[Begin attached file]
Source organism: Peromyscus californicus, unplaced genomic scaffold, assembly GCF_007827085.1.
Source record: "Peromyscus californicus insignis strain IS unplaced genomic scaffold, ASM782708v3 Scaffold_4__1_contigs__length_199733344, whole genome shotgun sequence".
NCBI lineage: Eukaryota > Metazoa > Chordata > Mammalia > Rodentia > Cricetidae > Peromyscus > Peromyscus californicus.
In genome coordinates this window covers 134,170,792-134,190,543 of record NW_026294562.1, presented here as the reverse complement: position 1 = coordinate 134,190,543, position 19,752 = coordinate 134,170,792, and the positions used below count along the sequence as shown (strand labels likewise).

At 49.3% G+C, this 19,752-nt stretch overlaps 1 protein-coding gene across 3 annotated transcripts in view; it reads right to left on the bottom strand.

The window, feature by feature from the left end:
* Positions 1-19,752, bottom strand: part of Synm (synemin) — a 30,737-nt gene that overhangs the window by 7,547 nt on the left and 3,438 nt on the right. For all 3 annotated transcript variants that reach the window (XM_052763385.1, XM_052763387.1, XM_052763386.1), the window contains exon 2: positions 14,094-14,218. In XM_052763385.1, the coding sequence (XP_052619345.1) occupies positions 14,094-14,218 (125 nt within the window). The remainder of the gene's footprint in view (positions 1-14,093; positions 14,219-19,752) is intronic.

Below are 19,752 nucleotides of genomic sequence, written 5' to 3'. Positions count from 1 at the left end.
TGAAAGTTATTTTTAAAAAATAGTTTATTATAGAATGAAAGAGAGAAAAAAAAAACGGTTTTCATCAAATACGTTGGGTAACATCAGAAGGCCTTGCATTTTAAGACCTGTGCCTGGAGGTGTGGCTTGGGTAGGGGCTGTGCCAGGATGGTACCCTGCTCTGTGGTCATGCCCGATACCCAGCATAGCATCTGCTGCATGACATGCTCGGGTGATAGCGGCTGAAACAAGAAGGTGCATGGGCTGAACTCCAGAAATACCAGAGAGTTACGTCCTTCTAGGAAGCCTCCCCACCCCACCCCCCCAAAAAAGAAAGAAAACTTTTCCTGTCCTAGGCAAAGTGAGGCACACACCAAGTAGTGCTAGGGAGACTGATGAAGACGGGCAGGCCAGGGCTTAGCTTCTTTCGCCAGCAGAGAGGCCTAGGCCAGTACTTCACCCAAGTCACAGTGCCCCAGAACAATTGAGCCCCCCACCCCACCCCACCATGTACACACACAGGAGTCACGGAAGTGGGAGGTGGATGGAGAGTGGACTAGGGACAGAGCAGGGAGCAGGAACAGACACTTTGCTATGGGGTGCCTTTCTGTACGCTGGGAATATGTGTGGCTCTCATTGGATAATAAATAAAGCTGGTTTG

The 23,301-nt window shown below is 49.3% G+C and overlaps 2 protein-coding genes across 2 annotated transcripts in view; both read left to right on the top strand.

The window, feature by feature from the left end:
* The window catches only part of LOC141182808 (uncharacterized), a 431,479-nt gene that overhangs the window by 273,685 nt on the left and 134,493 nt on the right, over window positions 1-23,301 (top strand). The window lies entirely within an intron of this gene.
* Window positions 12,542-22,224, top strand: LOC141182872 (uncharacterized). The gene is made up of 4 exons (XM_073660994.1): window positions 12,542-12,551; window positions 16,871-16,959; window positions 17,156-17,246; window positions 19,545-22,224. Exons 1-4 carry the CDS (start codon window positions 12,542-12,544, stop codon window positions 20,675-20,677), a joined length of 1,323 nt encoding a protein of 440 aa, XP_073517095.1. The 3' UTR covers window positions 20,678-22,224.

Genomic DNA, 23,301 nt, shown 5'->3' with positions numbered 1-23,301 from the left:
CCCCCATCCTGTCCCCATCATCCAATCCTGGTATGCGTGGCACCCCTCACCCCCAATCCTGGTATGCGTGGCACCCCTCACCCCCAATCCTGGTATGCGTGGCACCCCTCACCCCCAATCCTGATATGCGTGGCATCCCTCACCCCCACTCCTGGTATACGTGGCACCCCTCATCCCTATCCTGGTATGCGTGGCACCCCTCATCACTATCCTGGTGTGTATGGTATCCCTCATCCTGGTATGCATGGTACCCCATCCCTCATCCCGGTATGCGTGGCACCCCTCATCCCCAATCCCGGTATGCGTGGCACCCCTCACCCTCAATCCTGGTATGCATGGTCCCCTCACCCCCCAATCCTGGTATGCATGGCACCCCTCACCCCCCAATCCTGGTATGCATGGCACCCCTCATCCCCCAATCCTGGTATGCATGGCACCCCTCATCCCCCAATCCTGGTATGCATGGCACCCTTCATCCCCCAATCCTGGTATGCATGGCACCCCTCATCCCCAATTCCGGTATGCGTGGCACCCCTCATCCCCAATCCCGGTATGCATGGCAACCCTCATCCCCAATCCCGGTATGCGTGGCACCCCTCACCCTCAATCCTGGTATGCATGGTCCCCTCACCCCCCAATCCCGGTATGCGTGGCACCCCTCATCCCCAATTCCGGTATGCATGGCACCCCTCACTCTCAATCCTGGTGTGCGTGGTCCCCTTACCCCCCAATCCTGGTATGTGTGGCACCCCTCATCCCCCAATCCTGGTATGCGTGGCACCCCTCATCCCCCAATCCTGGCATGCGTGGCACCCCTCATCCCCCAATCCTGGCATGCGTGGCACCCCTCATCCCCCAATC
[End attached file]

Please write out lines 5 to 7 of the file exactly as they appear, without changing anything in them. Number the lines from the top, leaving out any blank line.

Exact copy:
At 49.3% G+C, this 19,752-nt stretch overlaps 1 protein-coding gene across 3 annotated transcripts in view; it reads right to left on the bottom strand.

The window, feature by feature from the left end:
* Positions 1-19,752, bottom strand: part of Synm (synemin) — a 30,737-nt gene that overhangs the window by 7,547 nt on the left and 3,438 nt on the right. For all 3 annotated transcript variants that reach the window (XM_052763385.1, XM_052763387.1, XM_052763386.1), the window contains exon 2: positions 14,094-14,218. In XM_052763385.1, the coding sequence (XP_052619345.1) occupies positions 14,094-14,218 (125 nt within the window). The remainder of the gene's footprint in view (positions 1-14,093; positions 14,219-19,752) is intronic.